“We know the people in Al Nusra. They are our sons, we can talk to them and don’t need to be afraid of them,” said a leading opposition figure from Deraa. He spoke on condition of anonymity because he retains contacts with Al Nusra and the opposition Syrian National Coalition (SNC).

He and others in Deraa and the SNC have argued that engaging with Al Nusra will help moderate the group, while trying to ignore it or marginalise it will only make it more extreme and popular.

In Deraa, an experiment in cooperation is underway, and the group is working alongside local sheikhs and clerics in one Islamic court, earning a grudging respect for its work in administering justice.

Others say that more moderate forces are courting danger by working alongside Al Nusra.

“Al Nusra doesn’t trust us and we don’t trust them. They make us promises the future and they say they will not force their views on the people but we don’t believe them,” said an FSA commander from Deraa.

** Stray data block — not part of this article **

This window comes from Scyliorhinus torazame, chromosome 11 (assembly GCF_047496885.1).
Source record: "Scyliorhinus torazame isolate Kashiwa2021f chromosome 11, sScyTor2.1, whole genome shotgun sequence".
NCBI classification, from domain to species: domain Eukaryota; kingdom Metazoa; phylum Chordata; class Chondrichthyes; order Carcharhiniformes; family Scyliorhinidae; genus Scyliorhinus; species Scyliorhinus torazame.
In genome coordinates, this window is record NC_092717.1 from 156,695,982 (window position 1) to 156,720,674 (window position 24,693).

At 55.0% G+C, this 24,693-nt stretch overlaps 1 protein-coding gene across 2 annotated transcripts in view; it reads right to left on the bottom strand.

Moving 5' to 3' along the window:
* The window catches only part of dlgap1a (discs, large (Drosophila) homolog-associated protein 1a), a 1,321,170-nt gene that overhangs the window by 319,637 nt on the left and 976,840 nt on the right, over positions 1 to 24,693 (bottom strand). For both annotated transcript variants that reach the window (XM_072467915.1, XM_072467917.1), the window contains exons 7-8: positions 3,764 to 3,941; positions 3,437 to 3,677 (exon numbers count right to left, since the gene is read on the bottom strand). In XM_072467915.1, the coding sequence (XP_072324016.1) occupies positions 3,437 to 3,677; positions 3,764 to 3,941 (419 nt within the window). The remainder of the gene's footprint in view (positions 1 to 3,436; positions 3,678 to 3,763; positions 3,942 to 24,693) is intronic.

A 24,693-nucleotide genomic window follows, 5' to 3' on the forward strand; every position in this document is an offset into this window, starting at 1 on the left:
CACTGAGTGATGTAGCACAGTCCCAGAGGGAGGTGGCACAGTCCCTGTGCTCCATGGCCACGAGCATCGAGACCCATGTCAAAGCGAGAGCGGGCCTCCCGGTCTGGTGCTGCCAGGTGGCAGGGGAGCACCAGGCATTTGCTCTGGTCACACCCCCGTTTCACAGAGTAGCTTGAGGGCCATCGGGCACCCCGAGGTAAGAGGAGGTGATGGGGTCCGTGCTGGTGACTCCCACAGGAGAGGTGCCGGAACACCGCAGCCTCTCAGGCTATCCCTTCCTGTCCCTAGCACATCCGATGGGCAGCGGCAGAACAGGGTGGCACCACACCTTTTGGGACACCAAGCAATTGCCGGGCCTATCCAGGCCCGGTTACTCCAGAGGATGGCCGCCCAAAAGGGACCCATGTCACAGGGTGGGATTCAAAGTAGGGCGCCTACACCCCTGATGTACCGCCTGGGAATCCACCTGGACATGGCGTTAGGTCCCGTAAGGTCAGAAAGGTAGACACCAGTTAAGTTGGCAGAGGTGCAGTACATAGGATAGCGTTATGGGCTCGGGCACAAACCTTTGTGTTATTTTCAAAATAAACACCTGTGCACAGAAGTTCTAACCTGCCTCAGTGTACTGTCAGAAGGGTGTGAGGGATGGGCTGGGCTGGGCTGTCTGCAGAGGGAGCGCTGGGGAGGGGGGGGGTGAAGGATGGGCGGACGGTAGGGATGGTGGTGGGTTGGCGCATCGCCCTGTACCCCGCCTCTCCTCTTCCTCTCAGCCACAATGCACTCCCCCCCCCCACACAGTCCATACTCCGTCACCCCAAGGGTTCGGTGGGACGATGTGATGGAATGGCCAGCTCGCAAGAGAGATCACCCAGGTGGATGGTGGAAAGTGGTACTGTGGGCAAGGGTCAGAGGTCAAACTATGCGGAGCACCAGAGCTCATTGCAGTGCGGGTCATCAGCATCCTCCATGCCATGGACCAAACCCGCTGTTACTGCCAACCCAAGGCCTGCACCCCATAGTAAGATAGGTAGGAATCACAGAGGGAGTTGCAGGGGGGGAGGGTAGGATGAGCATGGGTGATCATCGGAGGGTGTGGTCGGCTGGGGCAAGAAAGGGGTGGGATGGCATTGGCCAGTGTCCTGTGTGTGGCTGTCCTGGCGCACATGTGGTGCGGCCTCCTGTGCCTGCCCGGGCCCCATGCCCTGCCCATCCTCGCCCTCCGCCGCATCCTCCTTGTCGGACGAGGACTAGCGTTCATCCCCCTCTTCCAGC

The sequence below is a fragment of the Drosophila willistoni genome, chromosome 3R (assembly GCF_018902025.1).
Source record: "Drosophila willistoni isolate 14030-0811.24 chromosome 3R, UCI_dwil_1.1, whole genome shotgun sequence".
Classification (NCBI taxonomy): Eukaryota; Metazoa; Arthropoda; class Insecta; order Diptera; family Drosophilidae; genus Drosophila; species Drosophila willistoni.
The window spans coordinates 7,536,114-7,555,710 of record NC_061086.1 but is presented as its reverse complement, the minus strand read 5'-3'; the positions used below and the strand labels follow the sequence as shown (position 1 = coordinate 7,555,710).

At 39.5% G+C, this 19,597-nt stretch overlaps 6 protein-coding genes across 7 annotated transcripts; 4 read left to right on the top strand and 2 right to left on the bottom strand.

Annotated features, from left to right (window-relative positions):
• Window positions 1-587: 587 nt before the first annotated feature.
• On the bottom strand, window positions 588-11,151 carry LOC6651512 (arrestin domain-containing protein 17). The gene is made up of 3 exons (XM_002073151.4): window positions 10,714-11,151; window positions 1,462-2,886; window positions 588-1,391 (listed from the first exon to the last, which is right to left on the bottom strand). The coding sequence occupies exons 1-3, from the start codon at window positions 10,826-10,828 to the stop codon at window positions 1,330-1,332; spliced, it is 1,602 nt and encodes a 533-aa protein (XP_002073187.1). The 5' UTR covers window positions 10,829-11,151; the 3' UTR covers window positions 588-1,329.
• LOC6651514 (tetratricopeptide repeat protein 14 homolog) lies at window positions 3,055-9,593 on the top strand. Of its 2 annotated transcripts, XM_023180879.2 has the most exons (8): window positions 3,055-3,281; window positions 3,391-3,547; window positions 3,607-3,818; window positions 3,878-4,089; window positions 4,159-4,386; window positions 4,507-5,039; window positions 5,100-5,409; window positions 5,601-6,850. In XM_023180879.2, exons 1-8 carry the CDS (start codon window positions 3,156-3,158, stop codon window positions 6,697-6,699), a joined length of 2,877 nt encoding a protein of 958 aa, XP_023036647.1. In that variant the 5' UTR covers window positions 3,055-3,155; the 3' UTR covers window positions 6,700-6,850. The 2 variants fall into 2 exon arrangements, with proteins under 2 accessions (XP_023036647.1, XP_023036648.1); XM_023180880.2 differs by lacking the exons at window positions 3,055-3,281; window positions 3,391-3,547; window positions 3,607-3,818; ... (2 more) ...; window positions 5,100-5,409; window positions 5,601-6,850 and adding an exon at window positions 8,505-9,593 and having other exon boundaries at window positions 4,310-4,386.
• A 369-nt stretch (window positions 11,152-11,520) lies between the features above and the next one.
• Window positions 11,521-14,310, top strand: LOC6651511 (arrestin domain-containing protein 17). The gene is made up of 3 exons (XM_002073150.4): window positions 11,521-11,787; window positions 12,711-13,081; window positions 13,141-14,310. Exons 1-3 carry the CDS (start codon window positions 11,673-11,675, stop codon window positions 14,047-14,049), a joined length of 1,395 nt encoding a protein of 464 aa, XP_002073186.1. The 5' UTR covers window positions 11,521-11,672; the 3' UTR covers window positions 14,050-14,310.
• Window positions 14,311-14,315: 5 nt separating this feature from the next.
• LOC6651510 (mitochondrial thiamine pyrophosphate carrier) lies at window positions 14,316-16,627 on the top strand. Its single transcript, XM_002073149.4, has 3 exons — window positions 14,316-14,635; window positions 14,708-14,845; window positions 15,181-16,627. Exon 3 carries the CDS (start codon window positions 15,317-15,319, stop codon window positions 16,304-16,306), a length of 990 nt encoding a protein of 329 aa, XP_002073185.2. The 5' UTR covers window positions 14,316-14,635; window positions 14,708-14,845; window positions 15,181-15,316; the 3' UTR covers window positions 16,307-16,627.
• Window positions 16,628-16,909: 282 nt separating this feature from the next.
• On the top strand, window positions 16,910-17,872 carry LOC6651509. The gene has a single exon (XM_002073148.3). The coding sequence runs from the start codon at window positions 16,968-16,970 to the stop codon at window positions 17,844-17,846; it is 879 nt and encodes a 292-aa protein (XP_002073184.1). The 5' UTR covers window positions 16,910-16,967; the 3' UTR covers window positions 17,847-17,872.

There have been moments of dangerous tension, including last month when an FSA fighter was shot at an Al Nusra checkpoint for refusing to stop, as well as arguments over ideology and the ultimate aim of the revolution.

“They are quiet and cooperative now because we are still more powerful, but the moment they are stronger than us, they will push us aside and do what they want,” the FSA commander said.

(Source / 04.01.2014)

Rival rebel factions clash in Syria

Violence in Aleppo and Idlib comes as protesters rally against al-Qaeda-linked Islamic State of Iraq and the Levant.

ISIL fighters have been blamed for kidnapping journalists, aid workers and activists in Syria